The employees suffered according to every measure: the new space was disruptive, stressful, and cumbersome, and, instead of feeling closer, coworkers felt distant, dissatisfied, and resentful. Productivity fell.

In 2011, the organizational psychologist Matthew Davis reviewed more than a 100 studies about office environments. He found that, though open offices often fostered a symbolic sense of organizational mission, making employees feel like part of a more laid-back, innovative enterprise, they were damaging to the workers’ attention spans, productivity, creative thinking, and satisfaction.

Compared with standard offices, employees experienced more uncontrolled interactions, higher levels of stress, and lower levels of concentration and motivation.

When David Craig surveyed some 38,000 workers, he found that interruptions by colleagues were detrimental to productivity, and that the more senior the employee, the worse she fared.

Psychologically, the repercussions of open offices are relatively straightforward.

Physical barriers have been closely linked to psychological privacy, and a sense of privacy boosts job performance.

Open offices also remove an element of control, which can lead to feelings of helplessness.

In a 2005 study that looked at organizations ranging from a Midwest auto supplier to a Southwest telecom firm, researchers found that the ability to control the environment had a significant effect on team cohesion and satisfaction. When workers couldn’t change the way that things looked, adjust the lighting and temperature, or choose how to conduct meetings, spirits plummeted.

An open environment may even have a negative impact on our health.

In a recent study of more than 2,400 employees in Denmark, Jan Pejtersen and his colleagues found that as the number of people working in a single room went up, the number of employees who took sick leave increased apace. Workers in two-person offices took an average of 50% more sick leave than those in single offices, while those who worked in fully open offices were out an average of 62% more.

But the most problematic aspect of the open office may be physical rather than psychological: simple noise.

In laboratory settings, noise has been repeatedly tied to reduced cognitive performance. The psychologist Nick Perham, who studies the effect of sound on how we think, has found that office commotion impairs workers’ ability to recall information, and even to do basic arithmetic.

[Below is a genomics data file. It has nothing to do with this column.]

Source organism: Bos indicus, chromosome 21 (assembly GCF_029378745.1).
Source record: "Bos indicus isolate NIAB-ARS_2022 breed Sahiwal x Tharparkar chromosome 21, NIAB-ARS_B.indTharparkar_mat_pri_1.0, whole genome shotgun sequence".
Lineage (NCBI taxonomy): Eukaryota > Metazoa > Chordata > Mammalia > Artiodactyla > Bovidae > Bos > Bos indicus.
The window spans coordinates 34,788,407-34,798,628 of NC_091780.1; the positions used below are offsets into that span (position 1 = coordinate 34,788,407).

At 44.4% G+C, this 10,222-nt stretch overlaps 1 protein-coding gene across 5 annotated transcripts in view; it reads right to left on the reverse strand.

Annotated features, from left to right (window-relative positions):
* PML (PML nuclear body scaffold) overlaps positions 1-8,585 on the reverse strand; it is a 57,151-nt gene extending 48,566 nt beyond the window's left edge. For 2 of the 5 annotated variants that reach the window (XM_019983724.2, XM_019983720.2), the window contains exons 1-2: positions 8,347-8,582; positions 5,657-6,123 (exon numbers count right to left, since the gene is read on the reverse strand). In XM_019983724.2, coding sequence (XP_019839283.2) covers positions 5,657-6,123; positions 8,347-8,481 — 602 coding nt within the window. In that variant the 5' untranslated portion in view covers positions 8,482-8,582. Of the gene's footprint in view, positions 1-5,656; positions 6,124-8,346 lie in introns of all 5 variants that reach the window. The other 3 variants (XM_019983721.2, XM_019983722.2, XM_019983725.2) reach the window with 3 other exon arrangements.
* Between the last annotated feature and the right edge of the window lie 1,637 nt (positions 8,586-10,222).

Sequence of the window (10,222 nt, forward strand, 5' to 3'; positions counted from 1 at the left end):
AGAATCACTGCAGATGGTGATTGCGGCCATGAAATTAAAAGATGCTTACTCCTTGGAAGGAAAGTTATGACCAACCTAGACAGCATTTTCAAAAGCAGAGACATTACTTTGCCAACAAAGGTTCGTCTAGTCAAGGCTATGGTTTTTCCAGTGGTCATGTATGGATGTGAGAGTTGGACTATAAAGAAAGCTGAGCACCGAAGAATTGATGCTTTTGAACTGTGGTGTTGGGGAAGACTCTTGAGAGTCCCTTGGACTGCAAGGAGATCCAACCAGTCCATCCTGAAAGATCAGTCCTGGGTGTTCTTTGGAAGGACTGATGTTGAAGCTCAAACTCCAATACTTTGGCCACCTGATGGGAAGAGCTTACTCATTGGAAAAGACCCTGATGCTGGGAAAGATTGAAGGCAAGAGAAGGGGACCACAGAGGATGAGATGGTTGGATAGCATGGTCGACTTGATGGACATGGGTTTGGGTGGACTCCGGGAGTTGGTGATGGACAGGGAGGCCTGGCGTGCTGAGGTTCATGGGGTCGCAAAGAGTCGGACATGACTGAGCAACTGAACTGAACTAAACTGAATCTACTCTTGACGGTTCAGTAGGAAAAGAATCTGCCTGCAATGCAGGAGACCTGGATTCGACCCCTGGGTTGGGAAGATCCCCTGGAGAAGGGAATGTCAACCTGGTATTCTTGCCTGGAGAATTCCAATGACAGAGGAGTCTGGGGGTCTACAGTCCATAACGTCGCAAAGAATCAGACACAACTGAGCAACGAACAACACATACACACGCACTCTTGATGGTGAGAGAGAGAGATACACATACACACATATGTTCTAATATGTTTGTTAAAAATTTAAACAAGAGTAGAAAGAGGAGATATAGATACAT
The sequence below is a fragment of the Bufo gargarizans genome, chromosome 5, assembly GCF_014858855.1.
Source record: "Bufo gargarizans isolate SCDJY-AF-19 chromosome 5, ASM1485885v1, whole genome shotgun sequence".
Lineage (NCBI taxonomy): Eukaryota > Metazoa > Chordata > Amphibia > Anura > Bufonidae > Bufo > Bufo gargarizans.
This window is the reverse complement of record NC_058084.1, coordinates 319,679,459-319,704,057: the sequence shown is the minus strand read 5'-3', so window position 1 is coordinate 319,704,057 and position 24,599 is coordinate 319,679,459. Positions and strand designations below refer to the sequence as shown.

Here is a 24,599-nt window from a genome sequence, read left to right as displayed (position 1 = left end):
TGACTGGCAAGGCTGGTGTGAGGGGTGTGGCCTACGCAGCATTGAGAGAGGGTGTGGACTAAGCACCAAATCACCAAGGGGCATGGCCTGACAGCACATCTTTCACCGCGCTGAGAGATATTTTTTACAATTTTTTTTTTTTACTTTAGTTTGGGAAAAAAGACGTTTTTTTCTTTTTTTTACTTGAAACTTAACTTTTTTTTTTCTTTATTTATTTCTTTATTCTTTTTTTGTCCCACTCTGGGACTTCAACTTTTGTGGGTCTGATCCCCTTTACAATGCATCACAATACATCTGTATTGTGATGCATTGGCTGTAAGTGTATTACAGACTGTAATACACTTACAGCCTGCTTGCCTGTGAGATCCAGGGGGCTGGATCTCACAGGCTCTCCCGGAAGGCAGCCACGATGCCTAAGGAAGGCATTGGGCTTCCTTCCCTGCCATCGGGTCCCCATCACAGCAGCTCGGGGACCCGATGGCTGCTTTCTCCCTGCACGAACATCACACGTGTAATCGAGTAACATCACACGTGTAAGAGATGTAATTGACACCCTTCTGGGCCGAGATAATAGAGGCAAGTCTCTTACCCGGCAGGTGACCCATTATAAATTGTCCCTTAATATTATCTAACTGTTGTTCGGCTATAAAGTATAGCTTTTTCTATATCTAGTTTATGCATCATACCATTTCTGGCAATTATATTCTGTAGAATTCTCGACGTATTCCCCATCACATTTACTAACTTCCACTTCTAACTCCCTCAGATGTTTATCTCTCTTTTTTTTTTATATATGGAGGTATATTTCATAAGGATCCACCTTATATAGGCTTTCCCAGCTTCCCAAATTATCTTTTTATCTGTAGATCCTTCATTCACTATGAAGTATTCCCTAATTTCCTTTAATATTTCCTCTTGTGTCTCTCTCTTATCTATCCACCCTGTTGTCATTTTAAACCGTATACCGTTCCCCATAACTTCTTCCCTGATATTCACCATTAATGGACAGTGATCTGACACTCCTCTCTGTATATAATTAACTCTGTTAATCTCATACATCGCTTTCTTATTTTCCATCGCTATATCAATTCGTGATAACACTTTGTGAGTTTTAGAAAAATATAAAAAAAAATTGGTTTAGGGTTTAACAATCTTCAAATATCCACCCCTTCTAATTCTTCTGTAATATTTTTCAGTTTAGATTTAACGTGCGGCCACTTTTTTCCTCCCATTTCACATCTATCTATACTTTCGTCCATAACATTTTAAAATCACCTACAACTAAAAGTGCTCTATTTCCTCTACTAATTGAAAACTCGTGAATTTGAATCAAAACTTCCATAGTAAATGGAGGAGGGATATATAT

Listening to music to block out the office intrusion doesn’t help: even that, Perham found, impairs our mental acuity. Exposure to noise in an office may also take a toll on the health of employees.

In a study by the Cornell University psychologists Gary Evans and Dana Johnson, clerical workers who were exposed to open-office noise for 3 hours had increased levels of epinephrine—a hormone that we often call adrenaline, associated with the so-called fight-or-flight response.

What’s more, Evans and Johnson discovered that people in noisy environments made fewer ergonomic adjustments than they would in private, causing increased physical strain. The subjects subsequently attempted to solve fewer puzzles than they had after working in a quiet environment; in other words, they became less motivated and less creative.

Open offices may seem better suited to younger workers, many of whom have been multitasking for the majority of their short careers.

When, in 2012, Heidi Rasila and Peggie Rothe looked at how employees of a Finnish telecommunications company born after 1982 reacted to the negative effects of open-office plans, they noted that young employees found certain types of noises, such as conversations and laughter, just as distracting as their older counterparts did.

The younger workers also disparaged their lack of privacy and an inability to control their environment. But they believed that the trade-offs were ultimately worth it, because the open space resulted in a sense of camaraderie; they valued the time spent socializing with coworkers, whom they often saw as friends.

That increased satisfaction, however, may merely mask the fact that younger workers also suffer in open offices.

In a 2005 study, the psychologists Alena Maher and Courtney von Hippel found that the better you are at screening out distractions, the more effectively you work in an open office.

Unfortunately, it seems that the more frantically you multitask, the worse you become at blocking out distractions. According to the Stanford University cognitive neuroscientist Anthony Wagner, heavy multitaskers are not only “more susceptible to interference from irrelevant environmental stimuli” but also worse at switching between unrelated tasks.

In other words, if habitual multitaskers are interrupted by a colleague, it takes them longer to settle back into what they were doing.

Regardless of age, when we’re exposed to too many inputs at once—a computer screen, music, a colleague’s conversation, the ping of an instant message—our senses become overloaded, and it requires more work to achieve a given result.

Though multitasking millennials seem to be more open to distraction as a workplace norm, the wholehearted embrace of open offices may be ingraining a cycle of under-performance in their generation: they enjoy, build, and proselytize for open offices, but may also suffer the most from them in the long run.

Maria Konnikova is the author of “Mastermind: How to Think Like Sherlock Holmes.”

Photograph: View Pictures/UIG via Getty.